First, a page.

Native Oz Bushfoods and UAF working bee day!

Native Oz Bushfoods and UAF working bee day!

Posted by Sophie Ader

On a beautiful plateau of native edible and medicinal gardens, surrounded by vistas of rolling hills, 8 staff and students from the University of Queensland’s  Australian Research Council Industrial Transformational Training Centre for Uniquely Australian Foods (UAF) joined Bundjalung and Gamilaraay families from Native Oz Bushfoods for some hard work, laughs and good tukka!

From left: Tracey Goebel (Native Oz Bushfoods), Gengning Chen (UAF), Dr Sandra Olarte Mantilla (UAF), Dr Anh Phan (UAF), Maral Seidi Damyeh (UAF), Clare Wijngaarden (UAF), Sophie Ader (UAF), Fazel Sultanbawa, Prof Yasmina Sultanbawa, Matt Jackson (Native Oz Bushfoods), Doug Goebel (Native Oz Bushfoods)

Native Oz Bushfoods is run by Bundjalung man Doug and his wife Tracey Goebel, helped by son Brayden, and has recently been joined by Gamilaraay man and qualified horticulturalist Matt Jackson. It is situated in Ropeley, close to Gatton and right under the heavy rains that fell across East Queensland a few weeks ago. The flooding caused a lot of damage to Doug and Tracey’s native crops, so UAF offered some volunteers to come and help them recover a bit.

As soon as the volunteers arrived it was straight to work! Together, and with much conversation, jokes and general jovial ribbing, everyone chipped in to:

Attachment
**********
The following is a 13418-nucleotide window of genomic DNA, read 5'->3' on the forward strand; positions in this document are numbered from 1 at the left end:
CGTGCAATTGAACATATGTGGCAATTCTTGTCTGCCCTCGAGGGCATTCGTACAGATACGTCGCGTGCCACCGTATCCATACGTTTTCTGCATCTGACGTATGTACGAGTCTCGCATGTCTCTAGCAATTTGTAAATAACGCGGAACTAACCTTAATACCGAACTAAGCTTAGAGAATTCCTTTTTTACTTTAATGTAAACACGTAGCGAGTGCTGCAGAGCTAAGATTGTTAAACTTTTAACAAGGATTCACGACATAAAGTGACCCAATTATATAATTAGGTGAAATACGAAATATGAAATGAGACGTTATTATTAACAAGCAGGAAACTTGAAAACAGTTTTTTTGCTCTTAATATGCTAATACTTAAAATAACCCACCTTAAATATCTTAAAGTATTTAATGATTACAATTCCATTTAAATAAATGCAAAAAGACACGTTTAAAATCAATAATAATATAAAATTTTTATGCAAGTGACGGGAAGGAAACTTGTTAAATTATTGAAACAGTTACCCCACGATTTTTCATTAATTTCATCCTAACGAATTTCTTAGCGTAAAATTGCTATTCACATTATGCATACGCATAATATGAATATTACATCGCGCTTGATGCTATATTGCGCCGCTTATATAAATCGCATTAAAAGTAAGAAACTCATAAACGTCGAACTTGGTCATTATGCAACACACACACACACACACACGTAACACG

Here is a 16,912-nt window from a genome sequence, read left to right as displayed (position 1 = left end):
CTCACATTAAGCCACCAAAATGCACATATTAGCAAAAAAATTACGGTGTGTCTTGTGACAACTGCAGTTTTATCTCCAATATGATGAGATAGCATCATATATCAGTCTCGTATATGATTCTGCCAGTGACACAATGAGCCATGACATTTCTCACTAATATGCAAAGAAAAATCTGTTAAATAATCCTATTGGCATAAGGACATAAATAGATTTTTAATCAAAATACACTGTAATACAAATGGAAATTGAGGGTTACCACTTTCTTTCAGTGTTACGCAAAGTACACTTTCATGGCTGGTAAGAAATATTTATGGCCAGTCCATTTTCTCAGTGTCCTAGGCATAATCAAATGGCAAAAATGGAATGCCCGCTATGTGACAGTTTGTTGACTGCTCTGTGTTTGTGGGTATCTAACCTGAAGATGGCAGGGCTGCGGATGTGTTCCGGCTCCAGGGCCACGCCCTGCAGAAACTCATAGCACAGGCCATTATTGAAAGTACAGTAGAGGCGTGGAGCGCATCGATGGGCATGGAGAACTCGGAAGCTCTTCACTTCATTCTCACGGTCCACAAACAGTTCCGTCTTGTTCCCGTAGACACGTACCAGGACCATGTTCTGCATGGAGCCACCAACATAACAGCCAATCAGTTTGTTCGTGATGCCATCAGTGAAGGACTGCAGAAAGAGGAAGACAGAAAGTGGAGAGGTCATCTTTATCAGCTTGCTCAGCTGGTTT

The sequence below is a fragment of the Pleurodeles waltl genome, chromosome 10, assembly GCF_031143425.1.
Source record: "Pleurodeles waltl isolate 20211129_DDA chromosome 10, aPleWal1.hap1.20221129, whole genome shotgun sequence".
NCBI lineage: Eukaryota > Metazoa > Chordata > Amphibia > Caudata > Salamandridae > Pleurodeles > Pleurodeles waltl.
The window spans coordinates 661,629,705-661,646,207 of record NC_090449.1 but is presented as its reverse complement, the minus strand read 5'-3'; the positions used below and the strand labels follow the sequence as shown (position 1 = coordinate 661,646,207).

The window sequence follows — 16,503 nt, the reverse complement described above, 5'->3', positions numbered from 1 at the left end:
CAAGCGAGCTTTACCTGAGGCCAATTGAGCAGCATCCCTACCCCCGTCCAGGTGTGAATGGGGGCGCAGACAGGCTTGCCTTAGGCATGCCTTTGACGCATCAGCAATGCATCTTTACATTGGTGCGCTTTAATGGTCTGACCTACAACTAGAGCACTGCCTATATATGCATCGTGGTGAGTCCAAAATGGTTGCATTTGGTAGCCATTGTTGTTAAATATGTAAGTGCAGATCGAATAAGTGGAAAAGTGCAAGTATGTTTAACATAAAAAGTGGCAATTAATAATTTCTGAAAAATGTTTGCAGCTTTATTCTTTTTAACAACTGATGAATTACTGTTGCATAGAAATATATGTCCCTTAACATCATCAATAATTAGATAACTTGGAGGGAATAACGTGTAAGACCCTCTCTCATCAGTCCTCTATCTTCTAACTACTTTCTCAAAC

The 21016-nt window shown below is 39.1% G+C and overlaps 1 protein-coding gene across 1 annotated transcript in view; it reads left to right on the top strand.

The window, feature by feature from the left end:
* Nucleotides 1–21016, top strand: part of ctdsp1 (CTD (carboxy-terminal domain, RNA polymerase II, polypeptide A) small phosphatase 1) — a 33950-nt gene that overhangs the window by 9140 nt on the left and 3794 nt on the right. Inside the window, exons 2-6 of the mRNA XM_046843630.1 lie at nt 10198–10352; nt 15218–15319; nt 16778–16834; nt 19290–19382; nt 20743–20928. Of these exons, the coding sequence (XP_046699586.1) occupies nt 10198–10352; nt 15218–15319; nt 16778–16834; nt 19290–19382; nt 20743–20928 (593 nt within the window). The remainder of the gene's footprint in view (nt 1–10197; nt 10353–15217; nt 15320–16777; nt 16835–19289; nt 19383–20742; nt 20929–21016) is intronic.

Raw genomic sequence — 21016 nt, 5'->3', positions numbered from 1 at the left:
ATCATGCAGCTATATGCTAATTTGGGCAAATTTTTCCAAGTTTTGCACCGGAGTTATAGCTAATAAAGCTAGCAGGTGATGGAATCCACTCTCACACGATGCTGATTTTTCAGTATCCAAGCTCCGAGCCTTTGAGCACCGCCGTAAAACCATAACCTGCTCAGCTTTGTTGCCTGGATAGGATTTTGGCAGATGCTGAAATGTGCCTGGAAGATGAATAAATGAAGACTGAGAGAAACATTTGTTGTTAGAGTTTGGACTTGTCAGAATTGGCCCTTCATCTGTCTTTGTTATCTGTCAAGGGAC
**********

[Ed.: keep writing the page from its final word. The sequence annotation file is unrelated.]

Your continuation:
• Scrub and sanitise seedling pots
  • mix trays and trays worth of potting mix
  • collect over 1000 propagation specimens
  • prepare nursery shelving
  • prepare and plant cuttings for striking new plants
  • Graft new plants

Gamilaraay men Dennis and Matt Jackson, along with Tracey preparing a series of different potting mixes for trials.

From left, Clare, Gengning, Anh and Maral, all assisting to prepare and plant saltbush cuttings

Sandra scrubbing and sanitising the seedling pots and trays to ensure no spread of fungal or parasitic infection across the plants

Yasmina, Sophie and Tracey having a yarn while working on the propagation station

Fazel performing specialised grafting

Clare taking cuttings of saltbush for propagation

Tracey, Matt, Brayden and Yasmina constructing a nursery table

The days work, resulting in around 1000 new saltbush plants propagated, being given a light watering by Matt

Special smoking ceremony

A special honour was bestowed on the UAF team, with Bundjalung man Doug, assisted by Gamilaraay man Matt, conducting a smoking ceremony. Smoking ceremonies are important customs for First Nations Australians, dating back millenia.   Various, specially selected native plants are burnt by an Elder or other key person to release smoke, which has cleansing and healing properties. The ceremony welcomes visitors to the Country, wards off bad spirits from the people and land, and promotes protection and well-being of visitors.

Doug and Matt conducting the smoking ceremony, Yasmina enjoying the beautiful aromas and deeply spiritual feeling of the smoke which was gifted to – and felt by – all of the UAF team.

Matt conducting smoking ceremony

Tukka time and farewell

After the work was done, the group gathered for a yarn-up while enjoying some of Doug and Tracey’s own beef, sauces and relishes, along with salads, desserts and other goodies bought by the UAF team.

Brayden Goebel preparing home-made (and raised!) beef sausages

The group enjoying a well-earned feast together

The UAF team left after lunch, looking forward to updates from the Native Oz Bushfoods team, and keen on learning of a 95% successful strike rate of the cuttings! (Though realistically, says Matt, it’s likely to be around the 60 – 75% rate… ).  No doubt it’s the first of many collaborative visits the team will make over the years as the two teams work together with shared values, aspirations and goals.



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